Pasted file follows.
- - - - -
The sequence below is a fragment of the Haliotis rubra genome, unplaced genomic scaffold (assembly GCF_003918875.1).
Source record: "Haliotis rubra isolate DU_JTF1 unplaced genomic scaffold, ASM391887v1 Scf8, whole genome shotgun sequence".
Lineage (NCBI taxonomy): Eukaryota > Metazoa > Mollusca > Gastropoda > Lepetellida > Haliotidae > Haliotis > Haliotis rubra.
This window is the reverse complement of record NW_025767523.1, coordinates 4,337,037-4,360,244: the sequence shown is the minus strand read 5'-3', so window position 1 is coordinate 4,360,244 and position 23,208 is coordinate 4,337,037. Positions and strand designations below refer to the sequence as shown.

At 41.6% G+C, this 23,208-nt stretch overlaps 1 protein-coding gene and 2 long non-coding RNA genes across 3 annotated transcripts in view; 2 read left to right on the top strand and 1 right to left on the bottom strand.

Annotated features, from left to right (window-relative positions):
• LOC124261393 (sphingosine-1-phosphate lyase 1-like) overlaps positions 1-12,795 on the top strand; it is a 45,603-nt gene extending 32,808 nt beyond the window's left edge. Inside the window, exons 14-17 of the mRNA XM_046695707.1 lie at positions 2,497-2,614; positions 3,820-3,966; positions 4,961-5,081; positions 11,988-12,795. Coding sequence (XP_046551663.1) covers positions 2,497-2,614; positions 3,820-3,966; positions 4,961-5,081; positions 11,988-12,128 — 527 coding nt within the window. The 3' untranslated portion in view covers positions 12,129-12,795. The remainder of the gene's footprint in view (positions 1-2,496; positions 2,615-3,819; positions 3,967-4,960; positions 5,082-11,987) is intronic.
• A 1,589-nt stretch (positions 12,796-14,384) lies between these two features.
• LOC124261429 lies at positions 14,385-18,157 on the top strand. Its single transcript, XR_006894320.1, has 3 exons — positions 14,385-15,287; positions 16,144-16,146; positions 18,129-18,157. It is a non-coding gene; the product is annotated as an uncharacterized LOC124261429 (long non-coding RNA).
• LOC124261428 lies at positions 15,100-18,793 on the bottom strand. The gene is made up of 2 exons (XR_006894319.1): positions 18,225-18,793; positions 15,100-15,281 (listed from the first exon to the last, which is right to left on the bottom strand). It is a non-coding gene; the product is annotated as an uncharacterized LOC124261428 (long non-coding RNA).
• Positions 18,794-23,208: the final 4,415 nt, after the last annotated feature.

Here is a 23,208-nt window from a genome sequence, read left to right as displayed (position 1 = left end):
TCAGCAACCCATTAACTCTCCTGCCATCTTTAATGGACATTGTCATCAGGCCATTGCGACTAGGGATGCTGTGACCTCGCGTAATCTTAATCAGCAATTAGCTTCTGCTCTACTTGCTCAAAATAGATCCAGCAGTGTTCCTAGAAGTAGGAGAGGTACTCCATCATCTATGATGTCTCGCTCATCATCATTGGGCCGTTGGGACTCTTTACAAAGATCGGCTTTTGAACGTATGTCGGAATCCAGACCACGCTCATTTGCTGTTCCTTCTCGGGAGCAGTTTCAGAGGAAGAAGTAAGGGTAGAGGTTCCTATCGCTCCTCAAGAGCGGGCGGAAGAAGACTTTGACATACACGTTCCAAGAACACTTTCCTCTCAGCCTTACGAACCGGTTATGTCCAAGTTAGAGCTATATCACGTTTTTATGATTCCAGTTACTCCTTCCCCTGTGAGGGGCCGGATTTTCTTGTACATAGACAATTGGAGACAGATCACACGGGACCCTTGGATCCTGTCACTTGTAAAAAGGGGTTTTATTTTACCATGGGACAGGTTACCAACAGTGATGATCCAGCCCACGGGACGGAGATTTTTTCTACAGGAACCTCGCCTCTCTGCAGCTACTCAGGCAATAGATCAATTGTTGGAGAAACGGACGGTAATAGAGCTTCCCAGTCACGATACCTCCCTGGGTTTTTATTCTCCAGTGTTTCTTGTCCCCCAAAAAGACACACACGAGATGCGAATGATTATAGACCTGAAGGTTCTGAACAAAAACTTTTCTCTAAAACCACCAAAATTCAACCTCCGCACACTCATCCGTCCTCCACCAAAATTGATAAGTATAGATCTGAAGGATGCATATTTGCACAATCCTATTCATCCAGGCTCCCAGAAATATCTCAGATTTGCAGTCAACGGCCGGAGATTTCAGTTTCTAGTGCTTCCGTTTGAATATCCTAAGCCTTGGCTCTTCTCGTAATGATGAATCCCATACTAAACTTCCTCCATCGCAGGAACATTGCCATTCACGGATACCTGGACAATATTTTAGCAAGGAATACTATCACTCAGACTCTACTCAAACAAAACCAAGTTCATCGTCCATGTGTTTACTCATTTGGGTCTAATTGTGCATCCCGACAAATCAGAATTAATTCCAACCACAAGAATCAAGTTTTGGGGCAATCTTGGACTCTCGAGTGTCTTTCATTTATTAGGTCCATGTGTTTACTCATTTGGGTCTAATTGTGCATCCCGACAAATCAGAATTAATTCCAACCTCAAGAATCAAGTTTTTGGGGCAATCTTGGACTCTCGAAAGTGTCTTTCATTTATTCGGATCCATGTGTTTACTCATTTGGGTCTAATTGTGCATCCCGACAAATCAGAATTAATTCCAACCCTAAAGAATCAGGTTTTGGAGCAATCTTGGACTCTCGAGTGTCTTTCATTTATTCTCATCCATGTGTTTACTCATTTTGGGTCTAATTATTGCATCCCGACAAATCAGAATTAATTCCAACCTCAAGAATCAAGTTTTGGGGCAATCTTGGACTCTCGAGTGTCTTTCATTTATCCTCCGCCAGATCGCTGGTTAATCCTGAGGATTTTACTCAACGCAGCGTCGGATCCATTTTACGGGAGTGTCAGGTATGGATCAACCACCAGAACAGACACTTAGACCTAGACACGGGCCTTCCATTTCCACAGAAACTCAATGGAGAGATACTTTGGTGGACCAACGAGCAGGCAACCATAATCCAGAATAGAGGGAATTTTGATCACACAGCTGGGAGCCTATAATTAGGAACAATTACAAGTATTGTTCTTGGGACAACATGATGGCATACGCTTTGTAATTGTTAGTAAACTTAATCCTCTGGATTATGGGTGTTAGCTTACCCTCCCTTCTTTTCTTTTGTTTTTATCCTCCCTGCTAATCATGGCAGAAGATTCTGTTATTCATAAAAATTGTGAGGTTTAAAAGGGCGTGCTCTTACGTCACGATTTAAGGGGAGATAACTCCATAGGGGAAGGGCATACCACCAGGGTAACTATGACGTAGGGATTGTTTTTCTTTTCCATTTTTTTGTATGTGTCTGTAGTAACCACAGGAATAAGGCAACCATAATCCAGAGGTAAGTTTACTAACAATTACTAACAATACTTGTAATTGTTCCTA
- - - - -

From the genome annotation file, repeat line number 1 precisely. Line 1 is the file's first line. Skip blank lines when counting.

The sequence below is a fragment of the Haliotis rubra genome, unplaced genomic scaffold (assembly GCF_003918875.1).